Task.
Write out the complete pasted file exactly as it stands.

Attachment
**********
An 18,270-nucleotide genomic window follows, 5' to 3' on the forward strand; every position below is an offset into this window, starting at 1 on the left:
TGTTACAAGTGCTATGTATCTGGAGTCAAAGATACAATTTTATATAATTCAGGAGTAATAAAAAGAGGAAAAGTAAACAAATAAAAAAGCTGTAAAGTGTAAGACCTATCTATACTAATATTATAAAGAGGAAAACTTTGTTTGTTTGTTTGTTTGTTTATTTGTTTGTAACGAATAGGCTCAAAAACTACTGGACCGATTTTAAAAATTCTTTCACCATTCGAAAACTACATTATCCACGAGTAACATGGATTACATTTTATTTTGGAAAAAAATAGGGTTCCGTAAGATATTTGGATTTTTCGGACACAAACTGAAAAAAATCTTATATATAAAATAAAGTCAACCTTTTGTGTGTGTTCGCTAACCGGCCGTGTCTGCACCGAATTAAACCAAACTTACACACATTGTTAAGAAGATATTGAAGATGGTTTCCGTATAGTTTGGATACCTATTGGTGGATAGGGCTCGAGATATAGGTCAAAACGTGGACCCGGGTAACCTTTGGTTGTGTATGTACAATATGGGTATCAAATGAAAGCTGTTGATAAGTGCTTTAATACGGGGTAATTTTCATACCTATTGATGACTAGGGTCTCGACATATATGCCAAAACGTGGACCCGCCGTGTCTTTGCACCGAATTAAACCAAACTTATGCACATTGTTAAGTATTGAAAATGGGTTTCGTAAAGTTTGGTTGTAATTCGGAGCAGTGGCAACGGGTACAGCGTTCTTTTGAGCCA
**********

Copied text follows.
An 18,270-nucleotide genomic window follows, 5' to 3' on the forward strand; every position below is an offset into this window, starting at 1 on the left:
TGTTACAAGTGCTATGTATCTGGAGTCAAAGATACAATTTTATATAATTCAGGAGTAATAAAAAGAGGAAAAGTAAACAAATAAAAAAGCTGTAAAGTGTAAGACCTATCTATACTAATATTATAAAGAGGAAAACTTTGTTTGTTTGTTTGTTTGTTTATTTGTTTGTAACGAATAGGCTCAAAAACTACTGGACCGATTTTAAAAATTCTTTCACCATTCGAAAACTACATTATCCACGAGTAACATGGATTACATTTTATTTTGGAAAAAAATAGGGTTCCGTAAGATATTTGGATTTTTCGGACACAAACTGAAAAAAATCTTATATATAAAATAAAGTCAACCTTTTGTGTGTGTTCGCTAACCGGCCGTGTCTGCACCGAATTAAACCAAACTTACACACATTGTTAAGAAGATATTGAAGATGGTTTCCGTATAGTTTGGATACCTATTGGTGGATAGGGCTCGAGATATAGGTCAAAACGTGGACCCGGGTAACCTTTGGTTGTGTATGTACAATATGGGTATCAAATGAAAGCTGTTGATAAGTGCTTTAATACGGGGTAATTTTCATACCTATTGATGACTAGGGTCTCGACATATATGCCAAAACGTGGACCCGCCGTGTCTTTGCACCGAATTAAACCAAACTTATGCACATTGTTAAGTATTGAAAATGGGTTTCGTAAAGTTTGGTTGTAATTCGGAGCAGTGGCAACGGGTACAGCGTTCTTTTGAGCCA